ASTMH Welcomes New Single-Dose P. Vivax Drug

Posted 25 July 2018

ASTMH Hopeful U.S. Approval of New Malaria Drug Will Reduce Suffering Worldwide

ASTMH welcomes the FDA’s approval of a new drug, Krintafel (tafenoquine), that can prevent relapse of Plasmodium vivax malaria with a single dose. The previously approved medication for P. vivax malaria requires a 14-day regimen that can be difficult for patients to comply with. Tafenoquine is approved as a single-dose treatment for radical cure of P. vivax malaria in patients 16 years and older and who do not have an enzyme problem, called G6PD deficiency, as it can cause severe anemia.
  
“This is victory for researchers who have been working for years to improve our current malaria medications and the millions of patients who have a better treatment option,” said President Regina Rabinovich, MD, MPH. “It’s important to note that this milestone was made possible through a 10-year partnership between a pharmaceutical company and a nonprofit drug developer, the Medicines for Malaria Venture, who together were able to blend their expertise for a drug targeted mostly to people in lower and middle-income countries.” Tafenoquine, the first new treatment approved specifically for P. vivax malaria in more than 60 years, was synthesized by scientists at the Walter Reed Army Institute for Research (WRAIR) in 1978.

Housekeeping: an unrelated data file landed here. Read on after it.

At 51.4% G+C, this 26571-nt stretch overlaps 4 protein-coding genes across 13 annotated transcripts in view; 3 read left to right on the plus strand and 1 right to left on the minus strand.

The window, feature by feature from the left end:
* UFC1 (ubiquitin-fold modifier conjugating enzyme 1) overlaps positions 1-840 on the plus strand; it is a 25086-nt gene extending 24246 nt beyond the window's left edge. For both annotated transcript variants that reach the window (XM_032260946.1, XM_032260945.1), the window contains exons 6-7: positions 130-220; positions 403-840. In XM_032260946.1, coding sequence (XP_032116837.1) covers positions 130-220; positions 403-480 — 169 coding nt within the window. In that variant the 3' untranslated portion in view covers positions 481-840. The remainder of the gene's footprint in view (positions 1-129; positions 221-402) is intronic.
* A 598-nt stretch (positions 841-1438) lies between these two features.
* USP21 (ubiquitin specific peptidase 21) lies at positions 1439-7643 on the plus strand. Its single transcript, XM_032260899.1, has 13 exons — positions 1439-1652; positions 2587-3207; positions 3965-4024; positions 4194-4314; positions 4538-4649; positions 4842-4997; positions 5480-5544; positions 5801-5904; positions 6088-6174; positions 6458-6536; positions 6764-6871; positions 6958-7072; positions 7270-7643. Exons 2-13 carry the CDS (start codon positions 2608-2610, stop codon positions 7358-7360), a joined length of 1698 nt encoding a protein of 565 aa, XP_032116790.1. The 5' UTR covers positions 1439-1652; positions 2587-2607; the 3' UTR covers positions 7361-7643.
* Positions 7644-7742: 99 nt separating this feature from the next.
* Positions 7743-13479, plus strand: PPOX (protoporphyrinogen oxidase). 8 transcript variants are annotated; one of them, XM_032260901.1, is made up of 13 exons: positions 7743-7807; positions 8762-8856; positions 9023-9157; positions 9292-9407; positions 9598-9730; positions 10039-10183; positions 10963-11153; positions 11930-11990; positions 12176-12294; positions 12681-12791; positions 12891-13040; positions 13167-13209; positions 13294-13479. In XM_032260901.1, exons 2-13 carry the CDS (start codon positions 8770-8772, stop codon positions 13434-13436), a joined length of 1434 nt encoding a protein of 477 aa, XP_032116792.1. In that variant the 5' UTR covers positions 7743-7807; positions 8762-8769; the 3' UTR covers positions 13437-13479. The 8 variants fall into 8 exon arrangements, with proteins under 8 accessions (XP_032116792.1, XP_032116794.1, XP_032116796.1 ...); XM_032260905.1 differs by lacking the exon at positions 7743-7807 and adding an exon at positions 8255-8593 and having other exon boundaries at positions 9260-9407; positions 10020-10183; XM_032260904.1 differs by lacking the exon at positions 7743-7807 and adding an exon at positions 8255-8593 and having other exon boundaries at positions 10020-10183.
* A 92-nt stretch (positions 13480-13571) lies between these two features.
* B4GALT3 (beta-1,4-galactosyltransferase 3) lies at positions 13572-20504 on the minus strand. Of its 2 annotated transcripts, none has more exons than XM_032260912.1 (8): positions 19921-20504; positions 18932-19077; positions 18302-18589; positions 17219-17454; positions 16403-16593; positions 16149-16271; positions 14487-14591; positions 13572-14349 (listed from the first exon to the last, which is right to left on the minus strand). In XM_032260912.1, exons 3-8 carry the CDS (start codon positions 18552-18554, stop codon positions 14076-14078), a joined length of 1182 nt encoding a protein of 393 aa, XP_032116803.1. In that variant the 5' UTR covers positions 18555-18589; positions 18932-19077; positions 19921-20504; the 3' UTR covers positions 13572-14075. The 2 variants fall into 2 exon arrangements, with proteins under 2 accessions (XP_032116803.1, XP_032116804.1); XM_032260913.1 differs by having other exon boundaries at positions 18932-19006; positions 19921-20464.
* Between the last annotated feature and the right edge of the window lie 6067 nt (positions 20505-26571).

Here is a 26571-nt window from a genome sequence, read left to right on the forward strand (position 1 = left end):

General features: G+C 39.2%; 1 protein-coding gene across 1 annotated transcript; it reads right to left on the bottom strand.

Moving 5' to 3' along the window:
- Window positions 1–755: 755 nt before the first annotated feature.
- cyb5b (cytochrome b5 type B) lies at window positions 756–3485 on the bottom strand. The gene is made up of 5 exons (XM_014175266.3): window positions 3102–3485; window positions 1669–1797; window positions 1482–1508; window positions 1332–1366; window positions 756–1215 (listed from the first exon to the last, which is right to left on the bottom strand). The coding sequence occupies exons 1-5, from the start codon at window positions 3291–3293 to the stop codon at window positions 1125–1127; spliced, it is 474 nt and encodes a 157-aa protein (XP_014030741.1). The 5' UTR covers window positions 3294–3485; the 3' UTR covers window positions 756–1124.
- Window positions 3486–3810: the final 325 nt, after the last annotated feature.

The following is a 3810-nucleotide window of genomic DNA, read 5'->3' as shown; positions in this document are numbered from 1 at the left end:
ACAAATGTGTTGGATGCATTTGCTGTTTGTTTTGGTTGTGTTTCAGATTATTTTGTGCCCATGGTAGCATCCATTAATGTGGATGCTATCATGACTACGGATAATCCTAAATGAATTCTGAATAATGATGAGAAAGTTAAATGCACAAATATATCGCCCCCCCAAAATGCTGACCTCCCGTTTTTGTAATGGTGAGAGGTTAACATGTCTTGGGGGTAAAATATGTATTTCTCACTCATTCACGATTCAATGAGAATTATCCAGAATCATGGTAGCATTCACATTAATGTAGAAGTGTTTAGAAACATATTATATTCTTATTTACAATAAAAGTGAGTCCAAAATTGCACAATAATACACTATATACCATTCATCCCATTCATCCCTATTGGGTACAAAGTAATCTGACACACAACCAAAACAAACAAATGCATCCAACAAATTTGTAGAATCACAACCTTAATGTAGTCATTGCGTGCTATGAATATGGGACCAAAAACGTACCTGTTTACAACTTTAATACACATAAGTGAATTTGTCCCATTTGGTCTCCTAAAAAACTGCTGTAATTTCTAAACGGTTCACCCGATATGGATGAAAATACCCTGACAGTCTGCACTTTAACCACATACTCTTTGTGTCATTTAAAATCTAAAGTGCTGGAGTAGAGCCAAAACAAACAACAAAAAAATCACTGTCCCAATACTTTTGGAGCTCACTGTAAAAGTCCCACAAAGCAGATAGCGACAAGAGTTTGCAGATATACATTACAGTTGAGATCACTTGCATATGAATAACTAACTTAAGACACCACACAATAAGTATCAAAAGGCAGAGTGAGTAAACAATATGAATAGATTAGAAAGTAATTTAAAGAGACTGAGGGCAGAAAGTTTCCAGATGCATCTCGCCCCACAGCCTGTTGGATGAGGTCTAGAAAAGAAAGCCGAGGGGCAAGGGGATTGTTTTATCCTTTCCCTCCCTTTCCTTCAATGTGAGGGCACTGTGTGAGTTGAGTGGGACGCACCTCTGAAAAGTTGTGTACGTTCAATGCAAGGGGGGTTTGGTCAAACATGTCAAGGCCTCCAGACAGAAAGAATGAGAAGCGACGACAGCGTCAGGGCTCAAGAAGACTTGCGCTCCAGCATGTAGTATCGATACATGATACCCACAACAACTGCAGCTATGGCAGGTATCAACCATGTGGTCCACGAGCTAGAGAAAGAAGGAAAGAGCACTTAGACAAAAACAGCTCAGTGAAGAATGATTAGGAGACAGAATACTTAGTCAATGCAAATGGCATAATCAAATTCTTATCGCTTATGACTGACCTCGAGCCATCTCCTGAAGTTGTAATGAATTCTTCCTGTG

Despite being much less known than its P. falciparum African counterpart, P. vivax is still a very significant cause of disease and death worldwide, with more than 2.5 billion people living at risk of being infected by this malaria parasite. According to the WHO, the P. vivax parasite is a major cause of malaria in the Americas, Southeast Asia and the Eastern Mediterranean. There were approximately 8.5 million cases of P. vivax in 2016, and malaria caused by this parasite can keep reoccurring months or even years after the initial infection if not treated properly. Additionally, P. vivax, formerly considered a "benign" parasite, is now recognized as being associated with severe disease, and even death.